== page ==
Red Hat Cloud Infrastructure - Networking Deep Dive

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Red Hat Cloud Infrastructure - Networking Deep Dive

  1. 1. Red Hat Cloud Infrastructure - Networking Deep Dive Nir Yechiel Technical Product Manager, Red Hat
  2. 2. Lost decade of networking Source: www.flickr.com/commons
  3. 3. VLAN constraints ● Number of VLANs: 4096 (theoretically) ● L2 VLAN = a single failure domain ● VM MAC addresses usually visible in the network core ● Requires end-to-end provisioning
  4. 4. Exciting times! SDN
  5. 5. Exciting times! NFV
  6. 6. Exciting times! Network Fabrics
  7. 7. Exciting times! Network Virtualization
  8. 8. Agenda ● Journey to an Open Hybrid Cloud ● And the network challenges it brings
  9. 9. Agenda ● Journey to an Open Hybrid Cloud ● And the network challenges it brings ● Red Hat Enterprise Virtualization (RHEV)
  10. 10. Agenda ● Journey to an Open Hybrid Cloud ● And the network challenges it brings ● Red Hat Enterprise Virtualization (RHEV) ● Red Hat Enterprise Linux OpenStack Platform ● OpenStack Networking: Neutron
  11. 11. Agenda ● Journey to an Open Hybrid Cloud ● And the network challenges it brings ● Red Hat Enterprise Virtualization (RHEV) ● Red Hat Enterprise Linux OpenStack Platform ● OpenStack Networking: Neutron ● Putting It All Together ● RHEV and Neutron integration
  12. 12. JOURNEY TO AN OPEN HYBRID CLOUD
  13. 13. Workload Evolution ● Stateful large VMs ● Lifecycle measured in years • Applications NOT designed to tolerate failure • Applications scale up ● Smaller stateless VMs ● Lifecycle measured in hours to months • Applications expect failures • Applications scale out with new VMs
  14. 14. Enterprise Virtualization != Elastic Cloud ● Many applications on each server ● Maximum server utilization • Minimum server count ● On-demand self service ● Broad network access • Measured service
  15. 15. Are your apps ready? CLOUD-ENABLED PUBLIC AND PRIVATE MULTIPLE HETEROGENEOUS RESOURCE POOLS TRADITIONAL AND CLOUD APPLICATION MODELS VIRTUALIZATION BASED PRIVATE CLOUD
  16. 16. Why does the network care? ● Complex and flexible application stacks • L2/L3 packet forwarding • Firewall • NAT • Load Balancing • VPN • Our data is too large!
  17. 17. Changes in traffic patterns ● Applications generate east-west traffic ● Existing network designs focused on north-south
  18. 18. Multi tenancy ● Shared resources, multiple customers
  19. 19. VM mobility ● Dynamic workloads, flexible VM placement ● BYOD Hypervisor Hypervisor VM
  20. 20. Scale ● 100,000s of networks ● Hard to build using the old tricks
  21. 21. Network elasticity NODE NODE NODE NODE NODE NODE NODE NODE NODE NODE NODE NODE NODE NODE NODE NODE NODE NODE NODE NODE NODE NODE NODE NODE NODE NODE NODE NODE NODE NODE NODE NODE NODE NODE NODE NODE NODE NODE NODE NODE NODE NODE NODE NODE NODE BLOCK STORE BLOCK STORE NODE NODE NODE NODE NODE NODE NODE NODE BLOCK STORE BLOCK STORE NODE NODE NODE NODE NODE NODE NODE NODE NODENODE NODE BLOCK STORE BLOCK STORE BLOCK STORE BLOCK STORE NODE NODE
  22. 22. Because your cloud will grow
  23. 23. And continue to grow..
  24. 24. Visibility ● Someone needs to troubleshoot the network
  25. 25. RED HAT CLOUD INFRASTRUCTURE
  26. 26. Red Hat Cloud Infrastructure
  27. 27. Red Hat Cloud Infrastructure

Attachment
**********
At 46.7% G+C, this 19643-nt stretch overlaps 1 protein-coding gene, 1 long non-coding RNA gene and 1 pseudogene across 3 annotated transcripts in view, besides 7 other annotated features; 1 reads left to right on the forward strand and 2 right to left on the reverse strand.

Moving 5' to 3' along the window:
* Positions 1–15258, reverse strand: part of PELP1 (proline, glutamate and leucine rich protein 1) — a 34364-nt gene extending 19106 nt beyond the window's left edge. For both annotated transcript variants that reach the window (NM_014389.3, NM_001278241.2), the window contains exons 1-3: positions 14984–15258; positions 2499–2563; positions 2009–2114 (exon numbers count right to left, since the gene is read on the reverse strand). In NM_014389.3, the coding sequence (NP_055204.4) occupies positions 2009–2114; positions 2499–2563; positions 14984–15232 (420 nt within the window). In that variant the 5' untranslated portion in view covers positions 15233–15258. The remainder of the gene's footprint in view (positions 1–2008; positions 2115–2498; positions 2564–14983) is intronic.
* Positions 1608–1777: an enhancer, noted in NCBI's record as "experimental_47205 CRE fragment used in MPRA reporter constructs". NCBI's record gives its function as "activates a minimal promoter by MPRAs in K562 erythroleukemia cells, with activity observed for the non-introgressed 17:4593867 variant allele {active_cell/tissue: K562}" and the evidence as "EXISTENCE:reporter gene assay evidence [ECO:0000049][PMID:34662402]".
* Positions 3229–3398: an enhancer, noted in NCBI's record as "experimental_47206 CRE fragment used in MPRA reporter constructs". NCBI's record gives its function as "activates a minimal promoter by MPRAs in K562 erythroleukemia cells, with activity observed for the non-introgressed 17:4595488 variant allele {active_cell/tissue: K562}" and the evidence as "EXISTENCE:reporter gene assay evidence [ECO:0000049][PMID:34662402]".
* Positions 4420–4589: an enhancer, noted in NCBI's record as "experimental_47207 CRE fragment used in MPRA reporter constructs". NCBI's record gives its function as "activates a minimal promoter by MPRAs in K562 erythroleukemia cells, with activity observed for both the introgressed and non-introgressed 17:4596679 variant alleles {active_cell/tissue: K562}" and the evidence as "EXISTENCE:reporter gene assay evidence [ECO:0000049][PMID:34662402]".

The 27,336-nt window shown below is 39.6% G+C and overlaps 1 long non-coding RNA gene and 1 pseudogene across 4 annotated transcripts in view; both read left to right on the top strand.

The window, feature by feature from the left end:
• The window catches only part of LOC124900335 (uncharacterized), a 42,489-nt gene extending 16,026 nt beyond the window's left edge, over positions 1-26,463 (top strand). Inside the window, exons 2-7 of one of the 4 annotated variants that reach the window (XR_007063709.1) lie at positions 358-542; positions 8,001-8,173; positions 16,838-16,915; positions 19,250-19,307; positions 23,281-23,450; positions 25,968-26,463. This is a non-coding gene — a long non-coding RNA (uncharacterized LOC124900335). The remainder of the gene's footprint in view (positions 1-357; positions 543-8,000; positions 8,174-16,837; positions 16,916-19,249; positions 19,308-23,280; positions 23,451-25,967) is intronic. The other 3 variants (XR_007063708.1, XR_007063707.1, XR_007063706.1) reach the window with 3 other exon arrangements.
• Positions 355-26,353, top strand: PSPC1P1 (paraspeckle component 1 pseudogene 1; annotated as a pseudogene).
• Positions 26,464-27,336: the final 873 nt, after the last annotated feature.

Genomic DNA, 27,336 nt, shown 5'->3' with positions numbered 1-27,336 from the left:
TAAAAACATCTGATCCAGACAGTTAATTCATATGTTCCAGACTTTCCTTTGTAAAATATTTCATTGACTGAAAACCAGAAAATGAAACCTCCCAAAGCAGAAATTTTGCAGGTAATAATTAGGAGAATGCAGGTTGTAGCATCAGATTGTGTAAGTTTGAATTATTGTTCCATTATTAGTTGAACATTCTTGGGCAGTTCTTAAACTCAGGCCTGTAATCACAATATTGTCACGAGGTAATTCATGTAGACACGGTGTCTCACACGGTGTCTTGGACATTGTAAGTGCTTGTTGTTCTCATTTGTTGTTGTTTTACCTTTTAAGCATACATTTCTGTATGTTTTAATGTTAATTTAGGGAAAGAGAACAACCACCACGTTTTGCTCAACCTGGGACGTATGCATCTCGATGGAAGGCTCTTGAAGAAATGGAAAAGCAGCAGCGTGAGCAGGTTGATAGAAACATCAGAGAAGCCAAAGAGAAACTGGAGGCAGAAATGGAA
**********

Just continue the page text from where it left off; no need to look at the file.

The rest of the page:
28. 28. Red Hat Cloud Infrastructure
  29. 29. Red Hat Cloud Infrastructure + SHARED SERVICES based on Red Hat Enterprise Linux OpenStack Platform
  30. 30. RED HAT ENTERPRISE VIRTUALIZATION
  31. 31. Red Hat Enterprise Virtualization ● Supports latest virtualization technologies ● Uses RHEL and RHEV-H hosts ● Leading performance ● Cost-effective
  32. 32. Red Hat Enterprise Virtualization
  33. 33. RHEV networking – key features ● Provisioning and monitoring of hosts networking • Interfaces • Bonds/link aggregation ● Provisioning and monitoring of logical networks • VM connectivity • QoS ● Port mirroring ● Live Migration
  34. 34. RHEV networking overview ● Networking implemented using Linux bridge • Logical networks map to VLANs in the physical environment ● Logical networks are assigned by functionality ● Guest data ● Storage ● Management ● Display ● Migration
  35. 35. RHEV networking overview Bridge RHEL/RHEV-H Node VM VM 802.1Q VLANs Bridge Bridge vNIC vNIC vNIC VM VLAN VLAN VLAN KVM Bridge RHEL/RHEV-H Node VM VM Bridge Bridge vNIC vNIC vNIC VM VLAN VLAN VLAN KVM NICNIC
  36. 36. RHEV 3.4 – Network Labels ● Assign a label to a logical network ● Attach the label to NICs or Bonds ● Results in significant improvement of provisioning time across different hosts
  37. 37. RED HAT ENTERPRISE LINUX OPENSTACK PLATFORM
  38. 38. Red Hat Enterprise Linux OpenStack Platform NOVA IMAGE SERVICE OBJECT STORE VOLUME SERVICE IDENTITY SERVICE GLANCE SWIFT CINDER KEYSTONE OPST0005 COMPUTE NETWORKING NEUTRON HEAT ORCHESTRATION CEILOMETER TELEMETRY DASHBOARD HORIZON RED HAT ENTERPRISE LINUX
  39. 39. OpenStack Neutron ● Fully supported and integrated OpenStack project ● Exposes an API for defining rich network configuration • Based on a pluggable architecture • Offers multi-tenancy with self-service
  40. 40. Behind the scenes ● Neutron stores the logical abstraction ● Plugins “translate” the definition into actual configuration Compute Controller Node Neutron Plugin Compute Compute Agent Agent
  41. 41. Neutron tenant networks ● User-owned and controlled virtual network ● Completely isolated from one another Tenant A Instance 1 Tenant B Instance 1 Tenant A Instance 2 Tenant B Instance 2 Tenant B Instance 3
  42. 42. Neutron tenant networks ● Give users the ability to - ● Define their network topology ● Assign IP address, DHCP, DNS ● Implement instance firewall rules (aka Security Groups) ● Use VPNaaS and LbaaS ● Segregation options: VLAN, GRE, VXLAN